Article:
December 14, 2020 by eklose
In order to stimulate action, international and national decision-making processes should be informed through in-depth analysis, calibration and representation of interests. While the global inventory is fuelled by measures taken at the national level, non-state actors, including cities, states, businesses and civil society, contribute to this process by providing valuable information, analysis, tools and means to prepare for the necessary transition. These are civil society-led initiatives, such as the Independent Global Inventory (ISTS), that lay the groundwork for the important task ahead of us, rather than waiting for the global inventory. The iGST is a data and interest initiative that brings together climate scientists, modellers and supporters from around the world to support the more ambitious ambition of the Paris Agreement. It also strengthens the credibility of the process by empowering countries and contributing to more accurate and transparent data, procedures and results. Based on this overview, we recommend that an independent global inventory focus on the following: The implementation modalities agreed at the Katowice climate change conference include three phases of inventory: Countries have agreed on the global inventory process. The global inventory is conducted in three phases: in order to assess progress towards the mitigation objective, some parties intend to present the UNEP report and the UNCTAD summary report of the UNFCCC secretariat, which demonstrate the gap between the planned measures and the necessary measures. Others point out that the inventory should focus on what has already been implemented – using the information provided by the parties themselves – without thinking about how the measures will disappear in the future. Balancing this with the need to assess progress towards the long-term temperature target would certainly be a challenge. Learn more about the global inventory in this video hosted by Christiana Figueres. In signing the Paris Agreement, countries agreed on long-term goals based on national plans that will be reviewed every five years. This process, known as global inventory, is the key to increasing ambition.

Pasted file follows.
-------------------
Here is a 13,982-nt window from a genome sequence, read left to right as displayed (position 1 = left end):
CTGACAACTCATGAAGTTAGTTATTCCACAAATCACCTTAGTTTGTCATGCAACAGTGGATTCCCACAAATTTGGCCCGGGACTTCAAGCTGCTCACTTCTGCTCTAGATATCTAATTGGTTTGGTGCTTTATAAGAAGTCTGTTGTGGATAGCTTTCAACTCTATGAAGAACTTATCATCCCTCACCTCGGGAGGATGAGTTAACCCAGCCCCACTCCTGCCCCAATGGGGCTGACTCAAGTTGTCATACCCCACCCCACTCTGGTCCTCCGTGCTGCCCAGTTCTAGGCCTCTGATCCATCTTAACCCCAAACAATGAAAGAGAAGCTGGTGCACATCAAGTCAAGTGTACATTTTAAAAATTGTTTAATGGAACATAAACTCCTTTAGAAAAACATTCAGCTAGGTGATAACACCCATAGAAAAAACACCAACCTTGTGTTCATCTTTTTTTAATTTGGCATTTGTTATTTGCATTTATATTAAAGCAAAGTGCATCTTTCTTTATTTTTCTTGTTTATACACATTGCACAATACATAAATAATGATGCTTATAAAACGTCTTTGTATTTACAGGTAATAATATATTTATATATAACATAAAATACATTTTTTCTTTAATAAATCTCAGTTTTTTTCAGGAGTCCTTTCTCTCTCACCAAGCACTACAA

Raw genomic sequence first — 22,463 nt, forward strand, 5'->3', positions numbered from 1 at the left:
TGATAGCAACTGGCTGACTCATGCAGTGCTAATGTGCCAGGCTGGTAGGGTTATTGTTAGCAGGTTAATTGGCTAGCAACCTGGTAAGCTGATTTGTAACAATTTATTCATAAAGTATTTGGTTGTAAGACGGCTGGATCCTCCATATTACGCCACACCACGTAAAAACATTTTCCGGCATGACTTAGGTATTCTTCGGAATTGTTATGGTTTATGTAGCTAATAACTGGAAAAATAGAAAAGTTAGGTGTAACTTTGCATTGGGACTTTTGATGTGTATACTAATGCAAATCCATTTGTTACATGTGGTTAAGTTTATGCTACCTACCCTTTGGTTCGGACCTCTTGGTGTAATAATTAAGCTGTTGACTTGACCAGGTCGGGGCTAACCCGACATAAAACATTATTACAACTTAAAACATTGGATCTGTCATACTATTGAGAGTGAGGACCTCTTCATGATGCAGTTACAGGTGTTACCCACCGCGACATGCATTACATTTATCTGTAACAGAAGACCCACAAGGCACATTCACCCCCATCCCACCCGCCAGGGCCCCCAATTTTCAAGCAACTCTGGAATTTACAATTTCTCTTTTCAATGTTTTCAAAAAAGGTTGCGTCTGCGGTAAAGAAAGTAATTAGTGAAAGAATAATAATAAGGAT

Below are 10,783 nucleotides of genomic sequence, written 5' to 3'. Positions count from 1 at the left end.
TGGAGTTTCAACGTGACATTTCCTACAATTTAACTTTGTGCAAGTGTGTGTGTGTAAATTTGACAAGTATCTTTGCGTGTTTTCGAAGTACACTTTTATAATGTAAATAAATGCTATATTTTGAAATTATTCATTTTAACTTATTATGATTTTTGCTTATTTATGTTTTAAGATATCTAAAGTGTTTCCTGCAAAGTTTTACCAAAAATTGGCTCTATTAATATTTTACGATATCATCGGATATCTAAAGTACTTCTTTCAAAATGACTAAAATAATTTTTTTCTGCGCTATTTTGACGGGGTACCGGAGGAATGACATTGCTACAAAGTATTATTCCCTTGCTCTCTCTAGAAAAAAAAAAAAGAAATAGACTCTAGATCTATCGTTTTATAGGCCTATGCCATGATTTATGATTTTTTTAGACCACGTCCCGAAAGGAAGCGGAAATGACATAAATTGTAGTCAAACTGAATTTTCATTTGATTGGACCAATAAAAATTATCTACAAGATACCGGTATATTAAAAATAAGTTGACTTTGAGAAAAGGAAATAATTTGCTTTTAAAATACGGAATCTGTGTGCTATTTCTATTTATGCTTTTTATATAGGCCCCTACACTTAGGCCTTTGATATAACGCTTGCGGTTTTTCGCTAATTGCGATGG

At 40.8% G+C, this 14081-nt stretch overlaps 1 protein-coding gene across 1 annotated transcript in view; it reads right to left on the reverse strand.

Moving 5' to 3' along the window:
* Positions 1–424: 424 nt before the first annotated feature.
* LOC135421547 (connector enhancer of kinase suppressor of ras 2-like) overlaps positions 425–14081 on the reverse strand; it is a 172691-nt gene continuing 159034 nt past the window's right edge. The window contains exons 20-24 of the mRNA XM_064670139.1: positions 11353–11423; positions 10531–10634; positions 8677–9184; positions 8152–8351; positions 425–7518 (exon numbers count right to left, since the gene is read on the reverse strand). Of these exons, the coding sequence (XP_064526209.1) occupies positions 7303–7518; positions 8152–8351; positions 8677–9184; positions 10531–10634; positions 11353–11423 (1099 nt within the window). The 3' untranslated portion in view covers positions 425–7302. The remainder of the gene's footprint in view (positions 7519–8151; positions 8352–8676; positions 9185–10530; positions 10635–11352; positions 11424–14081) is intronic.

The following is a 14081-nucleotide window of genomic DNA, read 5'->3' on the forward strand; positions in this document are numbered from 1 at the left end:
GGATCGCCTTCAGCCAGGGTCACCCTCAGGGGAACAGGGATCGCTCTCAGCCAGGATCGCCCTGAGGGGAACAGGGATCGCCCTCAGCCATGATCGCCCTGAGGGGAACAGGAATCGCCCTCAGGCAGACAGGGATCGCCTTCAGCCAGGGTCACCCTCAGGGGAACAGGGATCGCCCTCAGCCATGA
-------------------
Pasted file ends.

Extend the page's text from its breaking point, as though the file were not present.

Imagine inventory as a regular review of the Paris Agreement. It assesses the state of health of collective efforts: countries stated in their decision that they wanted to refine the procedural and logistical elements of the global inventory to reflect the knowledge and experience gained, but they did not indicate a date or timetable for such a review. They also noted the need to reflect and supplement the sources of information needed for the inventory. But most questions remain unanswered, creating uncertainty about the success of the global inventory. Among the unsefined points is: it is generally accepted that the inventory will be carried out taking into account the capital and the best science available. This should not be a surprise – it is indeed written in the Paris Agreement – but the question of how justice is taken into account, in particular, is an issue that dominates the interventions of a number of countries. The lack of a general definition of justice in the context of climate change is a remarkable challenge. This could mean that what a country needs to do (emissions reduction, financial endowment, etc.) depends on its contribution to climate change or its ability to do so. But there are many other ways of looking at it, and parties have very different views of how justice should be applied in the overall inventory.